Vol 13 No. 8 (2011) Issue Number 8, May 1999
Notes from the Underground
Notes from the Underground [+] 1, 56
When we changed the typeface and the layout of The Pom last issue, we expected that we’d receive compliments or complaints.But we weren’t expecting nothing at all—which is what we got. We can either assume that everyone is completely happy with the magazine’s new look or that nobody cares. If you do care, or (better yet) if you have suggestions or comments, please let us hear from you.
The Pomegranate: Readers' Forum [+] 2-3,51-55
Please contribute to our Readers’ Forum so that we may continue to present this valuable venue for the exchange of ideas. Letters may be edited to conserve space or to avoid repetition. Writers of published letters will have their subscriptions extended by one or two issues
Methods of Compassion or Pretension? Conducting Anthropological Fieldwork in Modern Magical Communities [+] 4-13
The community I came to study was the Reclaiming Collective of San Francisco, a well-known feminist Witchcraft community founded in 1979 by Starhawk and her coven sisters .
Environmental thought and scholarship have recently been grappling with a series of questions opened up by poststructuralist, feminist, and postcolonial forms of scholarship; by the emergence of Third World environmentalism and ‘environmental justice’ movements; and by recent developments in ecological science, developments which have questioned earlier concepts of ‘nature’ as balanced and harmonious in favour of a new view that sees nature as dynamic and unpredictable.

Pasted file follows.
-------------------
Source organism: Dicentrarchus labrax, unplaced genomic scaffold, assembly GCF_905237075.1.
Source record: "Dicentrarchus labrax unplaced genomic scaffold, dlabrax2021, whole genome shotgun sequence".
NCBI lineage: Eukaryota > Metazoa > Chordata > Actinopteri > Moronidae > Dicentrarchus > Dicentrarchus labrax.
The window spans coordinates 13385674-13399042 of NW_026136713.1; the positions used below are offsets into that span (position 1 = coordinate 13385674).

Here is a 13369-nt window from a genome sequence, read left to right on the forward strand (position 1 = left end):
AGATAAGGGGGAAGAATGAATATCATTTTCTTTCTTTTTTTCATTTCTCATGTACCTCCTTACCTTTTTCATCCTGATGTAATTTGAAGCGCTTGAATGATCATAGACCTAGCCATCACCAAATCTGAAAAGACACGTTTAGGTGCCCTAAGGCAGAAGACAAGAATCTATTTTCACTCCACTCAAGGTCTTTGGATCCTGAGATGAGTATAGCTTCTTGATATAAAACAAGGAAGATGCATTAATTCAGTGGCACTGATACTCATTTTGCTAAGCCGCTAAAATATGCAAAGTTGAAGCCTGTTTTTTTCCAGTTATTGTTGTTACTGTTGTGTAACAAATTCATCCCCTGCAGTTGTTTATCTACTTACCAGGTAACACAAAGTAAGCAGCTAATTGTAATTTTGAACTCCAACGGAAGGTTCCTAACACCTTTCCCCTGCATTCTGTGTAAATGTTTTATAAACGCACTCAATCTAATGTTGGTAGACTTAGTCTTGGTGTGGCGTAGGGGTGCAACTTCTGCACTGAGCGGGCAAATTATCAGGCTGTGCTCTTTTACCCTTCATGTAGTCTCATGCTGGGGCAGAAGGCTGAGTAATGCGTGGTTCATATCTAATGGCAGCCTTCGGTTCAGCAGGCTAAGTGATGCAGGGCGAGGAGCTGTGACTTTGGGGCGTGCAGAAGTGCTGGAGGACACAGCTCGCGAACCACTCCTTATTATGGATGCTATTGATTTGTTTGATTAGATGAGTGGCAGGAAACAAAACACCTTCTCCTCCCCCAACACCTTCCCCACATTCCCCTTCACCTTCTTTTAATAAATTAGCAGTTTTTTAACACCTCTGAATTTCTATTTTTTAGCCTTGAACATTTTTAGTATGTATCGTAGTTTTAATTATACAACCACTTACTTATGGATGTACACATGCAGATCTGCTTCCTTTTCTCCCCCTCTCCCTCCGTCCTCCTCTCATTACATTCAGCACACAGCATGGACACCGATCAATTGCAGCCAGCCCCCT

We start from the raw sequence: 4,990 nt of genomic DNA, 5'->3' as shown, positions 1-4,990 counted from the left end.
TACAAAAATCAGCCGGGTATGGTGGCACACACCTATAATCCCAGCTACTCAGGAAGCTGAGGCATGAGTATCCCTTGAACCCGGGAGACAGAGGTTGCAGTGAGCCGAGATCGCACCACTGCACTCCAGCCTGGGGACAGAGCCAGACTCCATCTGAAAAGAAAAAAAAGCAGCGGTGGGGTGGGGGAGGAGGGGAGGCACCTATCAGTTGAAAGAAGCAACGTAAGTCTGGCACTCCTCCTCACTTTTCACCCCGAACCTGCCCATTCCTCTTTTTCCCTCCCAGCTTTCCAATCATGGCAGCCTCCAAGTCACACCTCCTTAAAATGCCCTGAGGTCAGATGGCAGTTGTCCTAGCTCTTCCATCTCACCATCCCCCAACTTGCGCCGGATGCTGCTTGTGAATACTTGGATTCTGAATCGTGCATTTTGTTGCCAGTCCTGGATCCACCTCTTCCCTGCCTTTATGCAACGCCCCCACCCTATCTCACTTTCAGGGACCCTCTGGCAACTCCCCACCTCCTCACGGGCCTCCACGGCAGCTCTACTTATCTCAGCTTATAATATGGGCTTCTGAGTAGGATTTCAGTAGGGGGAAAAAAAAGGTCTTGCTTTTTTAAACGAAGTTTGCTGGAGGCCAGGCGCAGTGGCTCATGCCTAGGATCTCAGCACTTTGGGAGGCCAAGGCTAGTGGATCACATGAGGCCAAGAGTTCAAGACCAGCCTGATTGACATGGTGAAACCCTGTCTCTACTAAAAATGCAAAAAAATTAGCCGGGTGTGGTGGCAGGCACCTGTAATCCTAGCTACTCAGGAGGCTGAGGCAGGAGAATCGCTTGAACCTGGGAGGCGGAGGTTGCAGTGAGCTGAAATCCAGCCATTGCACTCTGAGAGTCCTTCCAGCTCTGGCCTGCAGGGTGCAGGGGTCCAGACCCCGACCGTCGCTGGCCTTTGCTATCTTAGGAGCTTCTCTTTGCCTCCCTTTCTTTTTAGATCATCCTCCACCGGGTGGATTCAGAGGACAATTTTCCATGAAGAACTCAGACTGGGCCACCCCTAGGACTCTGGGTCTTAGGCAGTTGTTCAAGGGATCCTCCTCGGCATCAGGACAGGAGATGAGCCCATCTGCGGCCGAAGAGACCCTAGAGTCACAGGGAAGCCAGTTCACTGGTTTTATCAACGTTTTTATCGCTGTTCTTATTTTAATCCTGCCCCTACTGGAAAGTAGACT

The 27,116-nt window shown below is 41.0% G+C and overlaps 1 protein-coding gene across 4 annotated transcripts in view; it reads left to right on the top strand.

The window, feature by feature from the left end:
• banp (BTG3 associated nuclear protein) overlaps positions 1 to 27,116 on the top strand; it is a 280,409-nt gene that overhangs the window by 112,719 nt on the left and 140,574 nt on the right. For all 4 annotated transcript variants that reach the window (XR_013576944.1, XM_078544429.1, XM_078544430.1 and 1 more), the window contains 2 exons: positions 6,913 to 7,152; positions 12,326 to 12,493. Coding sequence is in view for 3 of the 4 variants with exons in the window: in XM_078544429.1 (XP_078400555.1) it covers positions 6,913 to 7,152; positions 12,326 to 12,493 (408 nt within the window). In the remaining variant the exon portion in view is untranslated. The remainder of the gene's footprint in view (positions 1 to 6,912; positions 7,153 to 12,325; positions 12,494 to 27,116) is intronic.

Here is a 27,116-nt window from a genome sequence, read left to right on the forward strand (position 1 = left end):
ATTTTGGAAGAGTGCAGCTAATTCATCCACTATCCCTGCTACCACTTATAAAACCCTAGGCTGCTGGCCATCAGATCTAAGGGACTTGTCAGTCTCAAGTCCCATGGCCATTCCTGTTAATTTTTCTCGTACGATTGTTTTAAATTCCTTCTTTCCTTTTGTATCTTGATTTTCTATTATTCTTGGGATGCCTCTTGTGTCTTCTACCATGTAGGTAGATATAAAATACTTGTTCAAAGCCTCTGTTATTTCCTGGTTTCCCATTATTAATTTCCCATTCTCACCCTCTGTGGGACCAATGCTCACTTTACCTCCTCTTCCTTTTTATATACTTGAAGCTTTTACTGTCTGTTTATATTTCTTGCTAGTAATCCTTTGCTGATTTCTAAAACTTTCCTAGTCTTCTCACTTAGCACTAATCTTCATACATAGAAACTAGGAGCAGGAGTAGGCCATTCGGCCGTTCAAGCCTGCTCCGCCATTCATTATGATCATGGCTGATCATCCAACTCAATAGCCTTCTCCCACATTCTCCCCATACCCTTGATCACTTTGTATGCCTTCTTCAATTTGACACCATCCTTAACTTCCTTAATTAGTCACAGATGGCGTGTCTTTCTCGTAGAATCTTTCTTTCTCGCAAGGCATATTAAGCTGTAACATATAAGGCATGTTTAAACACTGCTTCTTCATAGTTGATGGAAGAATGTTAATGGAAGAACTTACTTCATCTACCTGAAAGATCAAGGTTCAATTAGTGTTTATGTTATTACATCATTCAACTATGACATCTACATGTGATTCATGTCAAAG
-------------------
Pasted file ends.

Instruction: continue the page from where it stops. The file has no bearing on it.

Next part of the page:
Nature & Supernature— Harmony & Mastery: Irony and Evolution in Contemporary Nature Religion [+] 21-27
Nature religion devotees … seek harmony with nature through preservation of the natural world, but they simultaneously attempt to bend nature to their will, whether through physical, mental, or magical technique. Albanese shows how the mastery impulse supports repressive ideologies, spotlighting how notions of “natural law” and “rights” deployed nature as a religious symbol serving racist nationalism and ... manifest destiny.
… even the guy who cuts my hair got into the act. He’s from Brazil. Candomblé practitioner. Told me that according to Ife tradition, the goddess who watches over me is Oya, the Yoruba warrior goddess. He said he could tell by the condition of my hair that I was preparing for battle. Haircut divination
Four New Books about Goddesses [+] 38-50
The first three of these reviews originally appeared in Wood and Water, a feminist influenced Goddess-centered pagan magazine from England which has been appearing for over twenty years. The review of Concept of the Goddess first appeared in the Spring 1997 issue, that of The Faces of the Goddess in the Spring 1998 issue, and of Ancient Goddesses in the Winter Solstice 1998 issue.